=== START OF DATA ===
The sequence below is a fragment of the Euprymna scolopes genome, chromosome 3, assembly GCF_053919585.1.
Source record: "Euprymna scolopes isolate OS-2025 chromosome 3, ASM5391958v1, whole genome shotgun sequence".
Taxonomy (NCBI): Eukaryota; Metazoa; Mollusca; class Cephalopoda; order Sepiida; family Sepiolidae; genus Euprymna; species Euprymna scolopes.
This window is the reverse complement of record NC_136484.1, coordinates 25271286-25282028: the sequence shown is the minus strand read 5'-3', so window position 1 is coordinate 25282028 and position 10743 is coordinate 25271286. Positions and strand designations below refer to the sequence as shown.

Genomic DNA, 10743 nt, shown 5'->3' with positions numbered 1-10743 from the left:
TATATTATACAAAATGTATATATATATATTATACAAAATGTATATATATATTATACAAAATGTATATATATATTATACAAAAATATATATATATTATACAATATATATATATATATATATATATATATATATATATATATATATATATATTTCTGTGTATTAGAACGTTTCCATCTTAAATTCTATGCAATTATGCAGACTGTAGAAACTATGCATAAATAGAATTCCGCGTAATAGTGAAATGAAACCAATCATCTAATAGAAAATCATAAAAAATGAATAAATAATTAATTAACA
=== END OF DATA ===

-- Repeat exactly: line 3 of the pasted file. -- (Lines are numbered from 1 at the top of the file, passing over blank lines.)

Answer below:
Taxonomy (NCBI): Eukaryota; Metazoa; Mollusca; class Cephalopoda; order Sepiida; family Sepiolidae; genus Euprymna; species Euprymna scolopes.